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I saw on a company website two job descriptions that intrigues me.

One seems for a role that is pretty generic, but list among the duties the field in which I am interested to. Another one is a position for exactly what I would love to do. Both are open to graduate as I am, but there is a caveat with the second one.

The position I'd really like require the experience with an API that I don't have, but I do have experience in a similar API that has the same concepts behind (namely I am talking of DirectX and OpenGL). On contrary, there's no specification for the more "general" one.

Ultimately my goal is to get the second position, should I:

  1. Contact the company through the email they use for applications (looks like a general recruitment address) and, being clear I am eager to learn what I do not know, ask if it makes sense to apply for that role having similar experiences.
  2. Mention clearly my current experiences and my will of learning what I don't have at the best of my capabilities, even on my spare off-the-clock time, on the covering letter.

For both option I am willing to say that I can cover the first (the more general one) role if found fit for it, but eventually I want to move to the second one as soon they think I can be suitable for it.

I would lean towards the option 2, but I am scared of being rejected by a parser of my CV.

  • Hi anon, and welcome to the site. At the moment, this question is a little bit too close to a "What job should I take?" question, which is likely to get it closed as being off topic. Is your question "How do I phrase my covering letter when there are two different positions with the same company I am interested in applying for?"? If so, maybe you could edit to make that a little clearer and make your question less likely to be closed. – starsplusplus Dec 21 '14 at 16:28
  • Thanks for the comment. Actually my Question is not about what should I take, but "How should I communicate my interests giving my situation to the recruiter/company" – anon319 Dec 21 '14 at 16:37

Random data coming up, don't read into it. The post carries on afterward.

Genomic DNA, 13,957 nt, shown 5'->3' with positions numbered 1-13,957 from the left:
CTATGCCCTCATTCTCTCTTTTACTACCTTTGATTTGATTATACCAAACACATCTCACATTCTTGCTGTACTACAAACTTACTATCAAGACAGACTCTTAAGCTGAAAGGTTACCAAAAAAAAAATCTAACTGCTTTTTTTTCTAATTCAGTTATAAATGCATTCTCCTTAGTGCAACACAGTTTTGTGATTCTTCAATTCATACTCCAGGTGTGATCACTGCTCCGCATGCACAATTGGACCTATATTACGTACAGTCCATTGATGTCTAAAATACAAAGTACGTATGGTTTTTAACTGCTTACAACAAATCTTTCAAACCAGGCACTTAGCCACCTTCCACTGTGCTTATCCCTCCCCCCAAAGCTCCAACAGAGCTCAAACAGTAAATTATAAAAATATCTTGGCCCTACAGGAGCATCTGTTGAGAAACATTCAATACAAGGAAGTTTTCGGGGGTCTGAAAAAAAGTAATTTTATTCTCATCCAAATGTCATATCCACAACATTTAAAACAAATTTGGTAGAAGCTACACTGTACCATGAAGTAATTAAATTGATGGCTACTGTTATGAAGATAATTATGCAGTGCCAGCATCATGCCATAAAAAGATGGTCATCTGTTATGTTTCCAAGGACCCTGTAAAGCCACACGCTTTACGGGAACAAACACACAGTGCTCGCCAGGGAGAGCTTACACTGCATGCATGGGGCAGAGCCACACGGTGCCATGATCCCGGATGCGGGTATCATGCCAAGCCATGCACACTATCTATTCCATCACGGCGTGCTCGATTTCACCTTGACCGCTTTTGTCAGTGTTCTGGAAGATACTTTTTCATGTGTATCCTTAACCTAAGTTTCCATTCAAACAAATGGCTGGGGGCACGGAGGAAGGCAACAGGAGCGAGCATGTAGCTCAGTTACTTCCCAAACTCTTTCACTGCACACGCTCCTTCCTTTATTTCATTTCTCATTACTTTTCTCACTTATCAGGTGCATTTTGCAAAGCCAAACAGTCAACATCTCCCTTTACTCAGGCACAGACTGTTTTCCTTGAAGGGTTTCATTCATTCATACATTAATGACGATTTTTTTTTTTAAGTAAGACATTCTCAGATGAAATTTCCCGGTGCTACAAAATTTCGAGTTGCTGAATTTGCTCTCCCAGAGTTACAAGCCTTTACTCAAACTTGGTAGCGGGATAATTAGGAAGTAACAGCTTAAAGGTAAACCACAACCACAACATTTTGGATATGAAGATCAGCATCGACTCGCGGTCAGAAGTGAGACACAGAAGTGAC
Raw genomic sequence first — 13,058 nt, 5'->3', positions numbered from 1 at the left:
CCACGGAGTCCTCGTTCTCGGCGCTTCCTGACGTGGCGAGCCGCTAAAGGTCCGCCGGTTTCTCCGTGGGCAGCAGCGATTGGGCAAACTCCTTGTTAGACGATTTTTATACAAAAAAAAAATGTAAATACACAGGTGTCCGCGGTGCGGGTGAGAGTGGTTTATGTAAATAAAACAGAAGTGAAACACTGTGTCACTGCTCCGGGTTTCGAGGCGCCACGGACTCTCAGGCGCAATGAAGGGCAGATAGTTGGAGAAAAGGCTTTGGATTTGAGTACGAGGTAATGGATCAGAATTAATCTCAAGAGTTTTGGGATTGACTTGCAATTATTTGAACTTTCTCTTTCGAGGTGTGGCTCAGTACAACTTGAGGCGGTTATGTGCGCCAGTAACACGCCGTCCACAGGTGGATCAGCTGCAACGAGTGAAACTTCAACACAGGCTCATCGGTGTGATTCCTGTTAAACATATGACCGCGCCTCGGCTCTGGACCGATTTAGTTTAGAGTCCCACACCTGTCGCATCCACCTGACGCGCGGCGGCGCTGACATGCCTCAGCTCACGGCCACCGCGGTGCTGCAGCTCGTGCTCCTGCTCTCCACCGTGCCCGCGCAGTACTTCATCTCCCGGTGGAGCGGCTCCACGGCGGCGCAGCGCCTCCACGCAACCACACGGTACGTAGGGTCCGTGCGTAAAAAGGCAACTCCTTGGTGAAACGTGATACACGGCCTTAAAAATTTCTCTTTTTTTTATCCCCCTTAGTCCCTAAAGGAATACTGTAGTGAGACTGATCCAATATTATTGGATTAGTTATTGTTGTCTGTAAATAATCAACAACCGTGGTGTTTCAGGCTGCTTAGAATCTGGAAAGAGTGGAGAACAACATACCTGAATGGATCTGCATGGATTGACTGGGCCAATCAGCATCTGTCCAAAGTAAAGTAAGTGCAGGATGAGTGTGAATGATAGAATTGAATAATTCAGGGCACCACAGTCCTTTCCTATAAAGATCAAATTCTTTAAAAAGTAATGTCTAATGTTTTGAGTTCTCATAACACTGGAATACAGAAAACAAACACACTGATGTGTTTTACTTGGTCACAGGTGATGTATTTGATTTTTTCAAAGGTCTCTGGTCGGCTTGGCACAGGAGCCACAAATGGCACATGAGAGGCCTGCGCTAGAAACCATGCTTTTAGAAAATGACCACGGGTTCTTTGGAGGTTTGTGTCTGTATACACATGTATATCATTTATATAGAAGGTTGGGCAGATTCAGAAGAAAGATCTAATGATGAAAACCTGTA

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You have a question that you'd like answered before you write an application. That's a great opportunity!

Call them.

This serves 3 purposes.

  1. You get an answer to your question. Not bad for a start.

  2. You get to know a real life person. This way, you can direct your cover letter to a person, not to an unpersonal "dear sir or madam". Make sure you mention your call in the cover letter.

  3. You are known. You are no longer one of the 100 black-on-white letters that all say "I'm a good programmer, hire me please". You are different. You are the one who called. You are the one who cared! That sets you apart from the other 99 who are still faceless entities on a piece of paper.
  • I would gladly do it, but unfortunately this advert is about a newly created subsidiary of a big company which HQ is in another country. Unfortunately there is no website or direct contact for this new sub-company other than the email to which direct the application. – anon319 Dec 21 '14 at 17:51
  • If the entity exists (the subsidiary) then there must be some way to contact them - look harder. Even if you call the parent company and ask them "hi, I'm trying to get hold of your subsidiary in xyz-place, but having some difficulty locating their number" – HorusKol Dec 21 '14 at 22:54

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